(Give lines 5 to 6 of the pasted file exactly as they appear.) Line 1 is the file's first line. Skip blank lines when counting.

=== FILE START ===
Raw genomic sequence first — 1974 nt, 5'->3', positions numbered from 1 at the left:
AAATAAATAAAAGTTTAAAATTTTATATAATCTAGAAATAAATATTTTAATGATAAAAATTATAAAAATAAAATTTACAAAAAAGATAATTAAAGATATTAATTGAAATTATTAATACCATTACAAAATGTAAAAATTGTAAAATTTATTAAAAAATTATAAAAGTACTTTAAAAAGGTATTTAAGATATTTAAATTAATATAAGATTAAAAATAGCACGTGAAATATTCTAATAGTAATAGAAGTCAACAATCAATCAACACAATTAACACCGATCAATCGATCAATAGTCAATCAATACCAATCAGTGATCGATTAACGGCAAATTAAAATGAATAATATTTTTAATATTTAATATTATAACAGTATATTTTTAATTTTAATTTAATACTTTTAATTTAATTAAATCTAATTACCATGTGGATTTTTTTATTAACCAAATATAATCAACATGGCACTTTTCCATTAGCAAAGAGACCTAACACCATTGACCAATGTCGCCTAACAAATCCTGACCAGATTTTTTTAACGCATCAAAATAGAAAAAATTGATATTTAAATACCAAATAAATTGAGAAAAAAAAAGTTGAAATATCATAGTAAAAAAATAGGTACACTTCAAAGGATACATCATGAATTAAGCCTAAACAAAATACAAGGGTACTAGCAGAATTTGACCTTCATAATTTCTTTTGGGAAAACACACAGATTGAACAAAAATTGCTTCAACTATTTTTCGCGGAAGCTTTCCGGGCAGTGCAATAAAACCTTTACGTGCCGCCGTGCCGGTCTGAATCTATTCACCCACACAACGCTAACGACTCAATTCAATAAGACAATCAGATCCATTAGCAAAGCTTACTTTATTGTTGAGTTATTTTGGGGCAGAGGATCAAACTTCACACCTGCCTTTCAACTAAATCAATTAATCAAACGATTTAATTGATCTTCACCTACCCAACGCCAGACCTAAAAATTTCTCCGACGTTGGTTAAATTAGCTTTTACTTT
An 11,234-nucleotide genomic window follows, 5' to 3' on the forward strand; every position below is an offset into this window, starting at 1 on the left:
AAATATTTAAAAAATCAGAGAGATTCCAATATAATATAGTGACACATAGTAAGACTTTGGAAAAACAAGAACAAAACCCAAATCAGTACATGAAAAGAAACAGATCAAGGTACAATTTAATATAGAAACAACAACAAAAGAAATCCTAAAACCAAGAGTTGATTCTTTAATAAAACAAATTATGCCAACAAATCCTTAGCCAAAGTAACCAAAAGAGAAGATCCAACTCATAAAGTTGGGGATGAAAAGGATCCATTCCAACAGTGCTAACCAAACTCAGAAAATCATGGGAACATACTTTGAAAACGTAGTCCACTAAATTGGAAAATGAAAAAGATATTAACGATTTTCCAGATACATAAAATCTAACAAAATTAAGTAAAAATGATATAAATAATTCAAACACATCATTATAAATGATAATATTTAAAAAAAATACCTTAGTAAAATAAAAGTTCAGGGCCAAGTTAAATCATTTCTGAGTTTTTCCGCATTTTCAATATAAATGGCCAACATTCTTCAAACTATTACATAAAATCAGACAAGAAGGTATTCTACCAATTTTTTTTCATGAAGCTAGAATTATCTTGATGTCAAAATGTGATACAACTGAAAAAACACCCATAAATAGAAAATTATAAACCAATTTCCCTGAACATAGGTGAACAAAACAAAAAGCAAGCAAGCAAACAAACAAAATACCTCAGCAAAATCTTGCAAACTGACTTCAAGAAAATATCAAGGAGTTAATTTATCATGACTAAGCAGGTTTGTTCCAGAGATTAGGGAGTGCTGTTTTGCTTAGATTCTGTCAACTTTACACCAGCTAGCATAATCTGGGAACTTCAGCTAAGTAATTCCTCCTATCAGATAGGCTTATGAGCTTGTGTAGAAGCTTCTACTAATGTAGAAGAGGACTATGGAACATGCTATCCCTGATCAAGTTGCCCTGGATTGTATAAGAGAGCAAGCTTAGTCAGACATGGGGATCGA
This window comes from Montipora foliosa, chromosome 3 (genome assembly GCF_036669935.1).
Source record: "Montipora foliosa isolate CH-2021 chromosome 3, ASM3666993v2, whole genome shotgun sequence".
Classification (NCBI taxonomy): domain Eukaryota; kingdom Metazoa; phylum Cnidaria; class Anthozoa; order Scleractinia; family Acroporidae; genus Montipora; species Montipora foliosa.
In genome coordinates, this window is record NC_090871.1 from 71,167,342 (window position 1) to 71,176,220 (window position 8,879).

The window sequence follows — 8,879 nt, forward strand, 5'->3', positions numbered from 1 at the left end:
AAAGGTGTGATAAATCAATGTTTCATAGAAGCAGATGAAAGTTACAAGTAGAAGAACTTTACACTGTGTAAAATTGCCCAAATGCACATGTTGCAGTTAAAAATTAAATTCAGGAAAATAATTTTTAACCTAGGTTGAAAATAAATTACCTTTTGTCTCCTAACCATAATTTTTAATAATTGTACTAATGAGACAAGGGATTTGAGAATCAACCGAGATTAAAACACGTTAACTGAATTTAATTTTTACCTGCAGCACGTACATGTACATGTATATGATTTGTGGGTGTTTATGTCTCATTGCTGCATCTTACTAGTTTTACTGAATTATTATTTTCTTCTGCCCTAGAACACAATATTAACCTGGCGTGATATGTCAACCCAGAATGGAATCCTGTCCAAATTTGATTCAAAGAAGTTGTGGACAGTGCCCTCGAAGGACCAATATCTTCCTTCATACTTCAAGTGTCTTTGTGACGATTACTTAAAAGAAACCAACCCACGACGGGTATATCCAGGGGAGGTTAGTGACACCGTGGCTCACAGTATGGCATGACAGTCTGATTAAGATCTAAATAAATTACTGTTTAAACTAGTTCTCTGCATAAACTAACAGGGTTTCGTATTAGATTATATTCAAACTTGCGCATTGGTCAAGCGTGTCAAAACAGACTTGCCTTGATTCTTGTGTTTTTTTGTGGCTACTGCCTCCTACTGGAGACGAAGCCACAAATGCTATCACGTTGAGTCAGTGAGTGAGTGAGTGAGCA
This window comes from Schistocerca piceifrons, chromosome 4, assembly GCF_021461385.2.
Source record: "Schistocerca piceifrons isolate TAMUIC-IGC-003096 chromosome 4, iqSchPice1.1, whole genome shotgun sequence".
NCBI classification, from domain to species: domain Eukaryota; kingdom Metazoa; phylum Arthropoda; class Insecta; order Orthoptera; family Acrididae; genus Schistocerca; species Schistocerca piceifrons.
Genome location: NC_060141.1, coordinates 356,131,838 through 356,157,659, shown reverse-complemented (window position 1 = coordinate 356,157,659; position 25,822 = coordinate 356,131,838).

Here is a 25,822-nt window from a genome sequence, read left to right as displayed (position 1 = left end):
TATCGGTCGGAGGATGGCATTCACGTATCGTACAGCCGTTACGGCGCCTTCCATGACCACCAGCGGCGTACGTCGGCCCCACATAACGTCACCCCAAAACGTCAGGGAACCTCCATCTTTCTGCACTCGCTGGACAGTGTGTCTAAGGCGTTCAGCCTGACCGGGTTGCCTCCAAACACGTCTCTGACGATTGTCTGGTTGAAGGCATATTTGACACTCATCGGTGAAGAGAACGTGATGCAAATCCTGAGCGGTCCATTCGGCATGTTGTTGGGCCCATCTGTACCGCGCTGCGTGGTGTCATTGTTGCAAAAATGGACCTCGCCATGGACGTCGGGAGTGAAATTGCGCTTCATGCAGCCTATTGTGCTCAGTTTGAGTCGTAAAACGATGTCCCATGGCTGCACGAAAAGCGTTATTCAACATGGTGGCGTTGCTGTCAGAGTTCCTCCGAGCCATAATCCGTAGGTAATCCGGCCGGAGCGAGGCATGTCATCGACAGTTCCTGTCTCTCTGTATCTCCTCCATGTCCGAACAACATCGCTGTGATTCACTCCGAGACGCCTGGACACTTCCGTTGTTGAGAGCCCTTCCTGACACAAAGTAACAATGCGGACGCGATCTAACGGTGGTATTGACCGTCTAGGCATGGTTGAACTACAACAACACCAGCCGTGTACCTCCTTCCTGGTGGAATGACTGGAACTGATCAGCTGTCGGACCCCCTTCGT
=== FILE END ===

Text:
This window comes from Montipora foliosa, chromosome 3 (genome assembly GCF_036669935.1).
Source record: "Montipora foliosa isolate CH-2021 chromosome 3, ASM3666993v2, whole genome shotgun sequence".